Review: Natasha, Pierre, and the Great Comet of 1812

A musical adaptation of <em>War and Peace</em> could easily have become sprawlingly shallow. But director Rachel Chavkin and writer-composer David Malloy are unafraid to let Tolstoyan complexity play out onstage.

At first glance, the deliriously decadent, gleefully implausible concept of Natasha, Pierre, and the Great Comet of 1812 looks like something out of an unlikely-pitch handbook: a single strand of Tolstoy's Napeoleonic doorstopper, re-imagined as an interactive, dinner-theatre rock opera cabaret. Certainly Natasha, Pierre, and the Great Comet of 1812 could be forgiven for resting on its conceptual laurels: the Siberian-bazaar décor (plenty of red velvet, intermittent icons) and itinerant, fur-clad musicians almost merit the ticket price. But, beneath (and at times in spite of) the production's everything-but-the-kitchen-sink approach, Comet is one of the most gorgeously nuanced portrayals of passion running on either side of the Atlantic.

A musical adaptation of War and Peace could easily have become sprawlingly shallow. But director Rachel Chavkin and writer-composer David Malloy are unafraid to let Tolstoyan complexity play out onstage, allowing us a richly textured glimpse into the love lives of a few of War and Peace's main characters that still manages to suggest their story's cosmic significance. Focusing as it does on the love triangle between the vivacious Natasha (Phillipa Soo, heart-wrenchingly luminous, refusing to fall back on the emotional shorthand of the ingenue soprano), her absent fiance Prince Andrei (Blake DeLong), and the rakish, honey-voiced Anatole (Lucas Steele, treading the fine line between heartthrob and comic fop), Comet's storyline sidesteps the War half of Tolstoy's novel. Yet it is a testament to the strength of the performances, as well as to the darkly haunting quality of Dave Malloy's musical score, that Natasha's doomed passion for Anatole feels no less vital, no less profound, than the fate of the world being destroyed around them.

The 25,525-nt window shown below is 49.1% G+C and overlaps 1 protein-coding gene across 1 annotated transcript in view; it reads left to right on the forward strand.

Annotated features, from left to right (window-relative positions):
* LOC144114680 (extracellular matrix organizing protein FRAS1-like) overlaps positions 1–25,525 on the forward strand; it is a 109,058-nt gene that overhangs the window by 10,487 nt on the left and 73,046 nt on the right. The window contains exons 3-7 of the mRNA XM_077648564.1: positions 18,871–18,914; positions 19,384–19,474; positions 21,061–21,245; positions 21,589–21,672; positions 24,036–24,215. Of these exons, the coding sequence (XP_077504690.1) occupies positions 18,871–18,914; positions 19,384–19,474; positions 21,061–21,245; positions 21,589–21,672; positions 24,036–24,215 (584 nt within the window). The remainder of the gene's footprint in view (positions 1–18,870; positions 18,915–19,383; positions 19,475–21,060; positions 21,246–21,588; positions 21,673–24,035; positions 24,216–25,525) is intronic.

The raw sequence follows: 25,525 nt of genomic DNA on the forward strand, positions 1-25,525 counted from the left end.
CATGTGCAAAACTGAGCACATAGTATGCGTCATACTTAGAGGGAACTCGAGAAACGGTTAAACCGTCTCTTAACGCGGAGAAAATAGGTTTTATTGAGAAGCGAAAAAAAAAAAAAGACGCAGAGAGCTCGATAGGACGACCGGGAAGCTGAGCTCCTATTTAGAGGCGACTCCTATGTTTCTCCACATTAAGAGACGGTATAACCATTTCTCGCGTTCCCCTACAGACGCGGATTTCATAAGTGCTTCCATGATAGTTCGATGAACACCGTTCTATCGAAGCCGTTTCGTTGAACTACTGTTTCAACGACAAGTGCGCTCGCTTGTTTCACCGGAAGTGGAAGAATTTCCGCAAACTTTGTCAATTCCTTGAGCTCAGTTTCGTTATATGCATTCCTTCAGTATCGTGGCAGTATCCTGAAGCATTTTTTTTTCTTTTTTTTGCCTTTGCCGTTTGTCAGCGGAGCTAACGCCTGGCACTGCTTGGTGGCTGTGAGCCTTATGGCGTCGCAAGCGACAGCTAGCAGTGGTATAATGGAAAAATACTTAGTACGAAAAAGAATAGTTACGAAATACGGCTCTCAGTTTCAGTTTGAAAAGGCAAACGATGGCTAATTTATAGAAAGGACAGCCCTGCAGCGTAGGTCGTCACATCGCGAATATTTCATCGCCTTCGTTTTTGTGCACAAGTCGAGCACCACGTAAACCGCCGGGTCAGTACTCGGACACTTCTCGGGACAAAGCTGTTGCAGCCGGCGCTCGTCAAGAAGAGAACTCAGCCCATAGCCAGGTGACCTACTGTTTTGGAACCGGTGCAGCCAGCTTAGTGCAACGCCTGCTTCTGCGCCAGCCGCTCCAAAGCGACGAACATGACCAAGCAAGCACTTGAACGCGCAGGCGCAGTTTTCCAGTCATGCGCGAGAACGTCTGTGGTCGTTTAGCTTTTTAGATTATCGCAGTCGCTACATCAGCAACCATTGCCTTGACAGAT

The lyrics – often taken wholesale from Tolstoy's novel – produce a curiously Brechtian, if at times dissonant, effect : in describing their own actions in such a seemingly detached manner - “Natasha crossed the room”, “Pierre looked up”, and so forth – our Moscow denizens become victims of emotional forces they cannot control, powerless witnesses to the downfall that no amount of “soothing irony,” as Natasha puts it, can prevent.

While a Tolstoy purist might complain about the number of side plots cut in the service of Natasha's story (Mary and Sonia, in particular, suffer from adaptation decay), Comet's supporting characters are compelling enough to demand our attention even when given relatively little to do. As Helene, Pierre's wife (as the helpful, patronymic-skirting lyrics frequently remind us), Anatole's sister, and self-proclaimed “slut”, Amber Gray melds cabaret-style showmanship and searing sensuality; her standout number, “Charming,” with which she pushes the already-vulnerable Natasha into her brother's arms is a masterpiece of feline manipulation. Grace Mclean, as Natasha's “old school” godmother Marya, exudes brassy exuberance; her throaty outrage at Natasha's betrayal is the closest we get to Weill-style cabaret. Blake Delong, too often offstage as Andrei, reappears as the marvelously vile Prince Bolkonsky, squaring off powerfully against his defiantly dutiful daughter Mary (Shaina Taub, a powerhouse of quiet emotion).

Yet the night's best performance belongs to by Brittain Ashford, as Natasha's stalwart cousin Sonya. Plainly dressed, simply coiffed, and given all the most painfully exposition-laden lines, Sonya has little to do for most of the play but watch from the sidelines as her cousin waltzes her way towards dishonor and disgrace. But Ashworth – her voice an uncanny, even unearthly, blend of folk melancholy and raw passion – makes her into Comet's unsung heroine: the dull wallflower whose stoic love for her cousin proves far more powerful, and far more lasting, than Anatole's hastily-flung affections.

Against the sheer power of the play itself, some of Comet's trendier trappings – the occasional interactive moment, the dinner served with the show, the post-performance musical acts – feel somewhat superfluous. Comet's brilliance lies not in its flair for spectacle, but in its honest, haunting look at the vagaries of passion, and the dazzling capacities of the human heart.

Natasha, Pierre, and the Great Comet of 1812 is playing At Kazino, West 13th Street, at Washington Street, West Village, New York until 1 September

The cast of Natasha, Pierre and the Great Comet of 1812. Photograph: Loren Wohl

Tara Isabella Burton's work has appeared in The Spectator, Guernica Daily, Lady Adventurer, and more. In 2012 she won The Spectator's Shiva Naipaul Memorial Prize. She is represented by the Philip G. Spitzer Literary Agency; her first novel is currently on submission.